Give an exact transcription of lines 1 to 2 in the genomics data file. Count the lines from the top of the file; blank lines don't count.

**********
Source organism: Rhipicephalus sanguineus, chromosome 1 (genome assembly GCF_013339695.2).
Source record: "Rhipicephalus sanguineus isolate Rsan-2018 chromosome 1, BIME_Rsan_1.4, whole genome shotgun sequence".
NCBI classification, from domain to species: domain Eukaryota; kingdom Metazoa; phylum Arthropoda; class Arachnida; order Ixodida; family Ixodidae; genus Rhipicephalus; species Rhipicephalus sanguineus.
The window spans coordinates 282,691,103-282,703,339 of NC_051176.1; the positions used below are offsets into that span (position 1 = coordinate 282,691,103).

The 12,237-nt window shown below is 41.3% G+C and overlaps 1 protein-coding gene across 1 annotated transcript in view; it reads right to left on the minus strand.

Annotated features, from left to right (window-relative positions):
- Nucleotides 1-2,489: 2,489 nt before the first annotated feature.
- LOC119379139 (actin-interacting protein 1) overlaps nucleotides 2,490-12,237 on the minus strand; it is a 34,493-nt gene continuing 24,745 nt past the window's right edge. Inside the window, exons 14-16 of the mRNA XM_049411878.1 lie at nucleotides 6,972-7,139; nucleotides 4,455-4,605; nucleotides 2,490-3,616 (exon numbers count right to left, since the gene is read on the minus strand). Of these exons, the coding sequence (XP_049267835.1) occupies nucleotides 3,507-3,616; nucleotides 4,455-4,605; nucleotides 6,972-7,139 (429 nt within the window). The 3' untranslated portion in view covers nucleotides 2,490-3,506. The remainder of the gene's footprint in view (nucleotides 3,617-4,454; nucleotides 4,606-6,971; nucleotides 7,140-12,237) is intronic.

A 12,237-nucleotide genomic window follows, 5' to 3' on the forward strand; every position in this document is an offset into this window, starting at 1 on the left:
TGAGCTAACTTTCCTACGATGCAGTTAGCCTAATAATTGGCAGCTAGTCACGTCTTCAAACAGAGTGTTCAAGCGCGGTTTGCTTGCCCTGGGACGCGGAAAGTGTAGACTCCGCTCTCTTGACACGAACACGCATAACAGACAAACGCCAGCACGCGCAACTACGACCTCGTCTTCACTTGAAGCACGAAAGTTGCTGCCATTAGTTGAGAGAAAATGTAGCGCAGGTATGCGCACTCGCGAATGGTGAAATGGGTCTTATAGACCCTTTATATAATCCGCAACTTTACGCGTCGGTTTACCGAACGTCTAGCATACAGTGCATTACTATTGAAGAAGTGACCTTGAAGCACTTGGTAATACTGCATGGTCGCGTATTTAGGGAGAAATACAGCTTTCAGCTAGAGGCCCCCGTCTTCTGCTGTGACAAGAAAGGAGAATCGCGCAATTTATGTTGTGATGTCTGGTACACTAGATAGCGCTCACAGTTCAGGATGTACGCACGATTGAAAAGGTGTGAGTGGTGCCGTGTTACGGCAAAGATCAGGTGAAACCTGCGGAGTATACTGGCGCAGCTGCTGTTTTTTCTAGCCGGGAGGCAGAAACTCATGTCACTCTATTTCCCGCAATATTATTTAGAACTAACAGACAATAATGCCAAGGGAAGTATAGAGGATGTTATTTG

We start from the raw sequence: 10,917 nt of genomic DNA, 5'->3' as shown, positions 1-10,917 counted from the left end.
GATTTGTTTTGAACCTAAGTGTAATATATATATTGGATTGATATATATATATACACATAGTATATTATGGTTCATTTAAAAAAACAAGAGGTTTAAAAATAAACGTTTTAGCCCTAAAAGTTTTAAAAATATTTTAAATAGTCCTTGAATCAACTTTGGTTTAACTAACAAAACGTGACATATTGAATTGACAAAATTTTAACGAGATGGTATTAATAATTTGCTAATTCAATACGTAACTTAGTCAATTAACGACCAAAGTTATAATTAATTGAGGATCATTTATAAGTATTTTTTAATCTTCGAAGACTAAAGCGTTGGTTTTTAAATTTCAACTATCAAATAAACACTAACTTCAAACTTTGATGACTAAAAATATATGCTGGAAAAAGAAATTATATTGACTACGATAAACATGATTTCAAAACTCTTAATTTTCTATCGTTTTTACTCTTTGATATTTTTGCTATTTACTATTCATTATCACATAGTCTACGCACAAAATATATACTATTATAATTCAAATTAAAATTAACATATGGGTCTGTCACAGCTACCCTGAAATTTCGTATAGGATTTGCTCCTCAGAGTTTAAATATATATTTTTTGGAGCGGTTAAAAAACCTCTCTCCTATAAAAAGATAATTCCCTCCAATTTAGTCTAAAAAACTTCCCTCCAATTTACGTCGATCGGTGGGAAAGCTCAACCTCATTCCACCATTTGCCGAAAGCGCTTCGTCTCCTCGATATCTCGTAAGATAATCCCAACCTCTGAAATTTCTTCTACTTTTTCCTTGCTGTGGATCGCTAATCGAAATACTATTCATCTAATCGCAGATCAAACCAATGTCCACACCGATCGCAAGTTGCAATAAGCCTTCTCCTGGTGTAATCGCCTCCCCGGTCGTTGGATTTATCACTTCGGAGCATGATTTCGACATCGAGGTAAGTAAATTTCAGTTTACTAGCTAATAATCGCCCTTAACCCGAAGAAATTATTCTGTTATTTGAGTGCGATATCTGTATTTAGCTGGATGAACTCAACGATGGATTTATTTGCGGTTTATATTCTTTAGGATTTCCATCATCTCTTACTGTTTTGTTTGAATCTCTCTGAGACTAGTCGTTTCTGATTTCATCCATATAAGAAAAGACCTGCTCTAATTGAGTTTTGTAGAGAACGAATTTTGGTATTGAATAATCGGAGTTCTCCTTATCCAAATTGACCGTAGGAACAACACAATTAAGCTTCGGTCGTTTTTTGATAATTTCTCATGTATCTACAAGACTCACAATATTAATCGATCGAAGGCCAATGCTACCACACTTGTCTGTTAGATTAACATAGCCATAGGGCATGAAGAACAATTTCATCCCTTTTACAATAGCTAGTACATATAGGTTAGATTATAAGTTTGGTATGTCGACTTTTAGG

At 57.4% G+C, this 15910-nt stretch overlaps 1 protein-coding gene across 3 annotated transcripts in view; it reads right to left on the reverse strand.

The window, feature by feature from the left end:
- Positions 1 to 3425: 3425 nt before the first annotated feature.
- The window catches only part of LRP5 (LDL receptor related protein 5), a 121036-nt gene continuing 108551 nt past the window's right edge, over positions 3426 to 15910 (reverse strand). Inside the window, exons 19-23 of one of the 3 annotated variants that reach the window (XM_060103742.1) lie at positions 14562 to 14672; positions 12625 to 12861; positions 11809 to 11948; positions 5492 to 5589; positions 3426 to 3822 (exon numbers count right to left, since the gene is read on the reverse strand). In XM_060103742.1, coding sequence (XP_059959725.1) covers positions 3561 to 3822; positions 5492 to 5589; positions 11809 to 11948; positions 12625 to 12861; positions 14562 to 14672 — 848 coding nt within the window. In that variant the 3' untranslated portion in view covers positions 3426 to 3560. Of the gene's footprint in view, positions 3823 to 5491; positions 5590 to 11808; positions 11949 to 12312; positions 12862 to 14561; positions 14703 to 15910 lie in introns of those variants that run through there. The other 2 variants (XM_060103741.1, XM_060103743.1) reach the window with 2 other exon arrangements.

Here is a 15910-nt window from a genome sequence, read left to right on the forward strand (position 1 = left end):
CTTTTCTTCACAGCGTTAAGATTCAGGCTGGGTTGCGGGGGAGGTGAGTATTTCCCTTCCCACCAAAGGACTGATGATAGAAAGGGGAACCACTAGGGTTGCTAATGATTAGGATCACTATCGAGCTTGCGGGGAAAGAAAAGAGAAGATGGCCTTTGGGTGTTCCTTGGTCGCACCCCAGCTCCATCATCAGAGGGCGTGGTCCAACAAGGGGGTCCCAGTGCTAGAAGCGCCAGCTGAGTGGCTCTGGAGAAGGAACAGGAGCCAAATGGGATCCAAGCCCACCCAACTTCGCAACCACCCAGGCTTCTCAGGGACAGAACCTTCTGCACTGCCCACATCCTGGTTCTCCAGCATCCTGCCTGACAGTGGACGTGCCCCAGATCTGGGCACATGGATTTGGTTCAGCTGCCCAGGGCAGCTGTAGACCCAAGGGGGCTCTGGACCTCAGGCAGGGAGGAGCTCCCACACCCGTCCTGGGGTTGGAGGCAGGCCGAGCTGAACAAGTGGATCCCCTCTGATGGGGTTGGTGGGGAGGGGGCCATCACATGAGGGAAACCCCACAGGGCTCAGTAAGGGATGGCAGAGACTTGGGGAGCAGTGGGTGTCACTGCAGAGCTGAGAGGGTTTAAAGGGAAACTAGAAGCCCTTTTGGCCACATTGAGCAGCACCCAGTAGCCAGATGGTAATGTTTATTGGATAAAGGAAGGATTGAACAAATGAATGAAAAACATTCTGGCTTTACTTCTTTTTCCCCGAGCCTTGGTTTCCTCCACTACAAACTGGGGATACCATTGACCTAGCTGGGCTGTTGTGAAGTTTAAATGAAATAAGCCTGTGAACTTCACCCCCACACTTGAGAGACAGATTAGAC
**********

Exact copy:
Source organism: Rhipicephalus sanguineus, chromosome 1 (genome assembly GCF_013339695.2).
Source record: "Rhipicephalus sanguineus isolate Rsan-2018 chromosome 1, BIME_Rsan_1.4, whole genome shotgun sequence".